via ‘A day in the life of Harvard Law School’s legal clinics’ by Harvard Law Today

Lecturer on Law Steve Churchill ’93 with Virginia Wright ’21 before an employment law advocacy skills workshop, one of the many Harvard Law School classes that have a clinical component credit: Martha Stewart

hat lawyers should know when working with clients who have experienced trauma is the focus of the presentation Virginia Wright ’21 is delivering tonight to a class on employment law advocacy at HLS. As a student in the Employment Law Clinic this semester, Wright is working at the law firm of Sherin and Lodgen, in Boston.

The clinic, under the direction of Lecturer Steve Churchill ’93, focuses on rights in the workplace, with a particular emphasis on state and federal laws that prohibit discrimination, harassment, and retaliation based on race, sex, disability, and other protected characteristics. Students work with clients to address issues such as unemployment benefits, wage and hour claims, severance negotiations, union issues and workplace safety.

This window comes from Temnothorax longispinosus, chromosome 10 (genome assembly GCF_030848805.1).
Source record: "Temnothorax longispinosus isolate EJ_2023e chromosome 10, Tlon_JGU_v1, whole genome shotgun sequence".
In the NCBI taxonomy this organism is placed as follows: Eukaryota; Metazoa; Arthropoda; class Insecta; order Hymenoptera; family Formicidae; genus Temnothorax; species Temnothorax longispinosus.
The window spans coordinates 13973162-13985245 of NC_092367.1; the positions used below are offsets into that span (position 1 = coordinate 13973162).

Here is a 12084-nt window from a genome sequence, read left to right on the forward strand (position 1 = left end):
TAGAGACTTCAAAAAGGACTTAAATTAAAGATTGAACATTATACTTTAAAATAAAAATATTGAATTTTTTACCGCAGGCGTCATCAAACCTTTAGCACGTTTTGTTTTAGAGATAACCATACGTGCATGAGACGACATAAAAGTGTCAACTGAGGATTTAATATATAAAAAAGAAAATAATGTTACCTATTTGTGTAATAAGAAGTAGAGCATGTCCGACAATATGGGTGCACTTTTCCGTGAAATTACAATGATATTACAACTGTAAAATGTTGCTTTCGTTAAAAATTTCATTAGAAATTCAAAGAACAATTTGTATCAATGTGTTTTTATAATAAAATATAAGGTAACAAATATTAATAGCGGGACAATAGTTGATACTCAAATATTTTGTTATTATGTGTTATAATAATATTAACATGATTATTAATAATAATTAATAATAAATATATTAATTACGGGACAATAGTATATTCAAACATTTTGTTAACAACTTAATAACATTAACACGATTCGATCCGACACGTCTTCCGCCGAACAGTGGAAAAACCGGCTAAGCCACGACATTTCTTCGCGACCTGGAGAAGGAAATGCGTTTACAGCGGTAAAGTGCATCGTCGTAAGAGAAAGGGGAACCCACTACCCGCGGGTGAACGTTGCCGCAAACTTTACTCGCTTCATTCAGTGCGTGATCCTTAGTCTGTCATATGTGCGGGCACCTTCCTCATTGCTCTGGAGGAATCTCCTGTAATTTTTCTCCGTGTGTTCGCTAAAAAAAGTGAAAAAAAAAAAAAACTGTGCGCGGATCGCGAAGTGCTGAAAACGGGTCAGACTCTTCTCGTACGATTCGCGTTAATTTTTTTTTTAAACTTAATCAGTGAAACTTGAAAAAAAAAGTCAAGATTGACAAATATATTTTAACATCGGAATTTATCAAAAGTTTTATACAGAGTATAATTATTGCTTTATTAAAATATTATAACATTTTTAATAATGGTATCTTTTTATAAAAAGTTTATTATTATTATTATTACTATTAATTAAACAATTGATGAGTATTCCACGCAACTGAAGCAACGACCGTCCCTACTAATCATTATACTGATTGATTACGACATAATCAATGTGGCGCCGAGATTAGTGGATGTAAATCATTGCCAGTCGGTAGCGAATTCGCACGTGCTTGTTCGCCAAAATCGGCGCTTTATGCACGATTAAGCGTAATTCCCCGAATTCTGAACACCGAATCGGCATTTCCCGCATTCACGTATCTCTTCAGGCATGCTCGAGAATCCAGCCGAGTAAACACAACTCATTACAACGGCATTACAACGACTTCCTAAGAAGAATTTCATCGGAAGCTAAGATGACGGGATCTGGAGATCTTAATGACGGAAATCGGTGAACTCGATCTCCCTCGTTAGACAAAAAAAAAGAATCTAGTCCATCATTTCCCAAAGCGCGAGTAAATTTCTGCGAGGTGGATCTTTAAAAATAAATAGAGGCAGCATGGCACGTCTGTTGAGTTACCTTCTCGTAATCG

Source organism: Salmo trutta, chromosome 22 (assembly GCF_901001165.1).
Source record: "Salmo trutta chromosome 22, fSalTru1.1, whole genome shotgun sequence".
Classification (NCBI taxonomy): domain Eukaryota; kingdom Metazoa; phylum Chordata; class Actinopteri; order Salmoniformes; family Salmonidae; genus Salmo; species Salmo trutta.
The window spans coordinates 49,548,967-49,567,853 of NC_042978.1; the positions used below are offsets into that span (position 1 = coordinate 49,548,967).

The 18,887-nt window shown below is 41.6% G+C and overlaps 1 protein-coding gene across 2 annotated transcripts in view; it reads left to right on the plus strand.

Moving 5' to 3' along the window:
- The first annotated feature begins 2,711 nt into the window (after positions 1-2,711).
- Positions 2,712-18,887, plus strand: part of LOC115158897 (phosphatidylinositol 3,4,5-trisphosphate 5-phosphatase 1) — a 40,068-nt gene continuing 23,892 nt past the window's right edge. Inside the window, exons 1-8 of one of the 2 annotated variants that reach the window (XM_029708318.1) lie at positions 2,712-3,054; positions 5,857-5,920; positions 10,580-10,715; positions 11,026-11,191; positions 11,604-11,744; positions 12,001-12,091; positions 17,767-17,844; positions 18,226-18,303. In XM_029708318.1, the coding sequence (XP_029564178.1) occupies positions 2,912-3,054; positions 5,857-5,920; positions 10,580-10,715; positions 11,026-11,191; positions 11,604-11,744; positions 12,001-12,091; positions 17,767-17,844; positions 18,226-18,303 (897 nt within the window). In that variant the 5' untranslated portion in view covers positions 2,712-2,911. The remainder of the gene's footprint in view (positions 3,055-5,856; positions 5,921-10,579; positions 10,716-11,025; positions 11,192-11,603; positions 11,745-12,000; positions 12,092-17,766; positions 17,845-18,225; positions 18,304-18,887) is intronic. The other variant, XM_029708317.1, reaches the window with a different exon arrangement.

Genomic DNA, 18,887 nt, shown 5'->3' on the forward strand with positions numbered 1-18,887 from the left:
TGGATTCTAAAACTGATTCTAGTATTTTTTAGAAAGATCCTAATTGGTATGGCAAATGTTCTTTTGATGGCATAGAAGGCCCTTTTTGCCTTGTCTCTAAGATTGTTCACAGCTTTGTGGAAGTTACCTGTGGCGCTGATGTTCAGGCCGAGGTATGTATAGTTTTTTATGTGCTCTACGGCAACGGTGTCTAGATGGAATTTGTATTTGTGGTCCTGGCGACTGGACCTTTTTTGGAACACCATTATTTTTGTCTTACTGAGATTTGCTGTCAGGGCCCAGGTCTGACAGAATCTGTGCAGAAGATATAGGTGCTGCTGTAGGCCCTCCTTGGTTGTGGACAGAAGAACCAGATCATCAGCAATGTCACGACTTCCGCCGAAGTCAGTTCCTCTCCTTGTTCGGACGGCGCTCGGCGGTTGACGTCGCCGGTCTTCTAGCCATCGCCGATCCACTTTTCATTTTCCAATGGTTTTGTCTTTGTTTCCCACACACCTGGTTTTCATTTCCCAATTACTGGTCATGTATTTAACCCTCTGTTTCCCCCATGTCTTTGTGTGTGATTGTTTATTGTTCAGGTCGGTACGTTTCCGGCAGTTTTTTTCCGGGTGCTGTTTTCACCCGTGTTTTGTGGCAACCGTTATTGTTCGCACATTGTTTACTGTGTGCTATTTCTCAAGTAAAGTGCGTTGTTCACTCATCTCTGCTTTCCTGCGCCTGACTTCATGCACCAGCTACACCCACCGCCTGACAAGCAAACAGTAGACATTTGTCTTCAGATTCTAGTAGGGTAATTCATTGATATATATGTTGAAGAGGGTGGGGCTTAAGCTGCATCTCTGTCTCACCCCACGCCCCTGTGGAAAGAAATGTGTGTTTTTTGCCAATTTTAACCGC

“The burden of building a relationship with clients is on us as attorneys,” said Wright. “We must learn how to recognize and respond to trauma signals if we want to be successful advocates.”

Filed in: Clinical Student Voices

Tags: Class of 2021, Employment Law Clinic, Virginia Wright

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